Brave Girl: Clara and the Shirtwaist Makers' Strike of 1909 (Hardcover)
Winter 2012 Kids Next List
“Immigrant Clara Lemlich finds herself working in appalling conditions in a shirt-making factory in New York City. Rather than accept her fate, Clara joins fellow workers in striking against the company and their conditions. What begins small spreads throughout the country. This is an excellent historical portrayal that does justice to the immigrant work experience.”
— Meaghan Beasley, Island Bookstore, Duck, NC
The true story of the young immigrant who led the largest strike of women workers in U.S. history. This picture book biography about the plight of immigrants in America in the early 1900s and the timeless fight for equality and justice should not be missed.
When Clara arrived in America, she couldn't speak English. She didn't know that young women had to go to work, that they traded an education for long hours of labor, that she was expected to grow up fast.
But that didn't stop Clara. She went to night school, spent hours studying English, and helped support her family by sewing in a shirtwaist factory.
Clara never quit, and she never accepted that girls should be treated poorly and paid little. Fed up with the mistreatment of her fellow laborers, Clara led the largest walkout of women workers the country had seen.
From her short time in America, Clara learned that everyone deserved a fair chance. That you had to stand together and fight for what you wanted. And, most importantly, that you could do anything you put your mind to.
This picture book biography about Ukrainian immigrant Clara Lemlich tackles topics like activism and the U.S. garment industry. The art, by Caldecott Honor winner Melissa Sweet, beautifully incorporates stitching and fabric. A bibliography and an author's note on the garment industry are included.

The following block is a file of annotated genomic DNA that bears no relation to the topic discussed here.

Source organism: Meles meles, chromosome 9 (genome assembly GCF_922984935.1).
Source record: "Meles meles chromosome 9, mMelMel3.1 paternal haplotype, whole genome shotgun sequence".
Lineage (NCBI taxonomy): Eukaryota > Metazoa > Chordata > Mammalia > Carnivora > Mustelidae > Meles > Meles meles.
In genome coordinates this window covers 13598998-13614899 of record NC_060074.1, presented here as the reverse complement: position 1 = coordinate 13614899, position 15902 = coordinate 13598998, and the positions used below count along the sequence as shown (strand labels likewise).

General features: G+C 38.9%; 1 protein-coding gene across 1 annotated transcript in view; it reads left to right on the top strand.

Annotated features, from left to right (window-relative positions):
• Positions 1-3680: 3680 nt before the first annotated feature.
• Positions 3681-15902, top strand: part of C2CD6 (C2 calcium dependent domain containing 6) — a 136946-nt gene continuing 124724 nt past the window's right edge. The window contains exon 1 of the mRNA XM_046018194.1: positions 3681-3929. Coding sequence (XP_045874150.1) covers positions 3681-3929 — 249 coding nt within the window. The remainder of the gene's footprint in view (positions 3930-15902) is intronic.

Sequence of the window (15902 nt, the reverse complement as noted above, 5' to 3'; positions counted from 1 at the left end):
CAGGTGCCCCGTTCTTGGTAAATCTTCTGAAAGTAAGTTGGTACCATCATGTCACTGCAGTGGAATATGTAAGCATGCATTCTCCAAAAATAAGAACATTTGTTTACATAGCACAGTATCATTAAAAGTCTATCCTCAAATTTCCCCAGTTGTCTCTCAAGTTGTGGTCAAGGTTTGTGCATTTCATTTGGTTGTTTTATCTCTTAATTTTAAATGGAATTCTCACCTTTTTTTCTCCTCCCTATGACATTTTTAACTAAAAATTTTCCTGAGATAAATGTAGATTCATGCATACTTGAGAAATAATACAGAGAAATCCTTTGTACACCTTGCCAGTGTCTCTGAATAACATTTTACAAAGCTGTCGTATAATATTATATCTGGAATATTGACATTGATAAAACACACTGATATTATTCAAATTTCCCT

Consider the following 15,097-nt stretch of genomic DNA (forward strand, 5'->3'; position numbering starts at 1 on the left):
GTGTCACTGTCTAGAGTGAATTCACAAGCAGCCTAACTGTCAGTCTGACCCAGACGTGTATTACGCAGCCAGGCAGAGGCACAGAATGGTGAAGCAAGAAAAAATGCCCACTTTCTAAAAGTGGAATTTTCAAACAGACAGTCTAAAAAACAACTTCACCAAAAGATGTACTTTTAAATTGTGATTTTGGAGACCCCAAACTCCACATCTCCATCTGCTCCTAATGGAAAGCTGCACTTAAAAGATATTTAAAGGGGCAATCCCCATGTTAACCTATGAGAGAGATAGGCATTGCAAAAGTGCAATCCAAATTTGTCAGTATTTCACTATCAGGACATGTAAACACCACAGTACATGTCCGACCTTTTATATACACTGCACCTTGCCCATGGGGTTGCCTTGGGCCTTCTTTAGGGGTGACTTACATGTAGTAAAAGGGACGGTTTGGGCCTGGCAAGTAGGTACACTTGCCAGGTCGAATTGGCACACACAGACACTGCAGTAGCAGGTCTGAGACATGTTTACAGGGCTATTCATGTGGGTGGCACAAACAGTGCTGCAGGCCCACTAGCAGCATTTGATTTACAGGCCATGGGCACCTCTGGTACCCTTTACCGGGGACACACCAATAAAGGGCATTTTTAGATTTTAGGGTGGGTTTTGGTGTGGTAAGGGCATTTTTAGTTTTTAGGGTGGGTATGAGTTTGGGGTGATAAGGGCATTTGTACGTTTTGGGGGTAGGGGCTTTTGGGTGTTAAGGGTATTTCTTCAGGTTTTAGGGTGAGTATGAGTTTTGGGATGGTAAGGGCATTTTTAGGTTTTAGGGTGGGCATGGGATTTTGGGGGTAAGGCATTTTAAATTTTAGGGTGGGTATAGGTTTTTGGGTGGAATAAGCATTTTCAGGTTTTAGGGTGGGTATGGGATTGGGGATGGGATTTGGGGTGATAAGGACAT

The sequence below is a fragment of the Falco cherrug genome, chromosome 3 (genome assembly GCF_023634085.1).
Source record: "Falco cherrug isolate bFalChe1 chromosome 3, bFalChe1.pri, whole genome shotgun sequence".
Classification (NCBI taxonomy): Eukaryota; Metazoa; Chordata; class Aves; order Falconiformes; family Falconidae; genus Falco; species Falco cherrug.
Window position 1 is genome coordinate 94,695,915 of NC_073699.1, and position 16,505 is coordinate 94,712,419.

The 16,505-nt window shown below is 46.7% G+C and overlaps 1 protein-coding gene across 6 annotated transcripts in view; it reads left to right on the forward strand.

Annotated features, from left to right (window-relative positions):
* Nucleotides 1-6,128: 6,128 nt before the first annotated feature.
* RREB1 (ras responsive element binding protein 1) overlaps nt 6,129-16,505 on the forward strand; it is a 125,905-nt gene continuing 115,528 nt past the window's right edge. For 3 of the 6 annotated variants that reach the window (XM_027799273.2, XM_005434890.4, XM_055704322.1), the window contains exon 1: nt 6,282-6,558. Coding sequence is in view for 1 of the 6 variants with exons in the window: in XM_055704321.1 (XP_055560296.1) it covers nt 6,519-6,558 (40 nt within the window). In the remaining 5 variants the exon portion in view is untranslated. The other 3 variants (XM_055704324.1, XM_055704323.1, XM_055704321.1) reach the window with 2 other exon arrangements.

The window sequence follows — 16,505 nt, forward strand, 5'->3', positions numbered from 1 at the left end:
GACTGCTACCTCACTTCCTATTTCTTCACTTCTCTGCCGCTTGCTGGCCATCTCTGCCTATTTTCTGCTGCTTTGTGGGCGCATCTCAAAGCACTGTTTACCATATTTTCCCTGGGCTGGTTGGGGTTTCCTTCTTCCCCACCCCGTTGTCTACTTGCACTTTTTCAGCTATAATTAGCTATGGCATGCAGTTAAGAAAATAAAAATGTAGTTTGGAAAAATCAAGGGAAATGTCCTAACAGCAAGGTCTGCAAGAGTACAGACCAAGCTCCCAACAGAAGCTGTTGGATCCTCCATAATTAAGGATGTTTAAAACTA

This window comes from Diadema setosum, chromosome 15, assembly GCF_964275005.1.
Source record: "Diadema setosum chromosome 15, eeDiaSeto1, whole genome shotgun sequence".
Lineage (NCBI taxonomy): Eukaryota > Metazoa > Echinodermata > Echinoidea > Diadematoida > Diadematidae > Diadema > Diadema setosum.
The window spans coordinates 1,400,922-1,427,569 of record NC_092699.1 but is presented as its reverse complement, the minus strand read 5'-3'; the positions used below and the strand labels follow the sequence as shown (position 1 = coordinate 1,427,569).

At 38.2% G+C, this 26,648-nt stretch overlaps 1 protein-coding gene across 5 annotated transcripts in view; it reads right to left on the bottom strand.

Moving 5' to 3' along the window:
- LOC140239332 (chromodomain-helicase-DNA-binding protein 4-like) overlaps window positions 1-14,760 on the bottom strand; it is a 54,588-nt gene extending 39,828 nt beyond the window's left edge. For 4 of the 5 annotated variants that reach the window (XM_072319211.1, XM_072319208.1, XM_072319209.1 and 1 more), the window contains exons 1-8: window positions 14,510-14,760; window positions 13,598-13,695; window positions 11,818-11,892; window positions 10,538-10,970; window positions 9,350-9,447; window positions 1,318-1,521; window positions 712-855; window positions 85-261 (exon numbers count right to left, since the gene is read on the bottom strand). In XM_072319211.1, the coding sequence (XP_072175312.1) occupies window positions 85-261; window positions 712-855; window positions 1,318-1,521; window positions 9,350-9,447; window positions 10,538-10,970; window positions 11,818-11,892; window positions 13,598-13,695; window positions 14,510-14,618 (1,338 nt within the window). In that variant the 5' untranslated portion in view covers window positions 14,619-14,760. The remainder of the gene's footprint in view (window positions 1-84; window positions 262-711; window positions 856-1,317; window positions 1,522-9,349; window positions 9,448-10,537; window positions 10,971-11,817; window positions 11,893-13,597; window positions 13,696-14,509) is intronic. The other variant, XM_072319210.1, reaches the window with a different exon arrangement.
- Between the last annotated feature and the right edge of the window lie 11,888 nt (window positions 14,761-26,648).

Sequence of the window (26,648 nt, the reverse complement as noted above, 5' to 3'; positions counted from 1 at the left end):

Michelle Markel loves writing narrative nonfiction. She’s the author of Brave Girl, which won the Bank Street Flora Stieglitz Straus Award and the Jane Addams Children’s Book Award for Younger Children, and was also chosen as an NCTE Orbis Pictus Honor Book. Some of her recent titles include Hillary Rodham Clinton: Some Girls Are Born to Lead (on the Amelia Bloomer Project List of feminist literature) and Balderdash!: John Newbery and the Boisterous Birth of Children’s Books. She lives in Woodland Hills, California. You can visit her online at michellemarkel.com.
Melissa Sweet has illustrated more than one hundred books, including Kwame Alexander’s How to Read a Book and How to Write a Poem, and has written and illustrated her own work. Her work has been featured in magazines, on greeting cards, and on living room walls. Melissa has received the Caldecott Honor Medal twice, among many other awards, including the Sibert Award, and is a New York Times bestselling author and artist. Melissa lives in Maine. You can visit her at melissasweet.net.
“The zingy images masterfully (and appropriately) incorporate fabric and stitches as well as old images of checks and time cards … This book has fighting spirit in spades-you go, Clara!” — Booklist (starred review)
“Readers are treated to solid information with a buoyant message about standing up for what is right. Sweet has created an outstanding backdrop for Markel’s text with a vibrant collage of watercolor, gouache, blank dress-pattern paper, bookkeeping pages, stitches, and fabric pieces.” — School Library Journal (starred review)
“Sweet incorporates images of assorted fabrics and stitch patterns into her tender illustrations, brightening the lives of workers whose reality was bleak.” — Publishers Weekly (starred review)
“In her simple but powerful text Markel shows how multiple arrests, serious physical attacks, and endless misogyny failed to deter this remarkable woman as she set off on her lifelong path as a union activist.” — The Horn Book
“Markel ably brings to life the plight of immigrant garment workers and Clara’s courageous advocacy.” — Bulletin of the Center for Children’s Books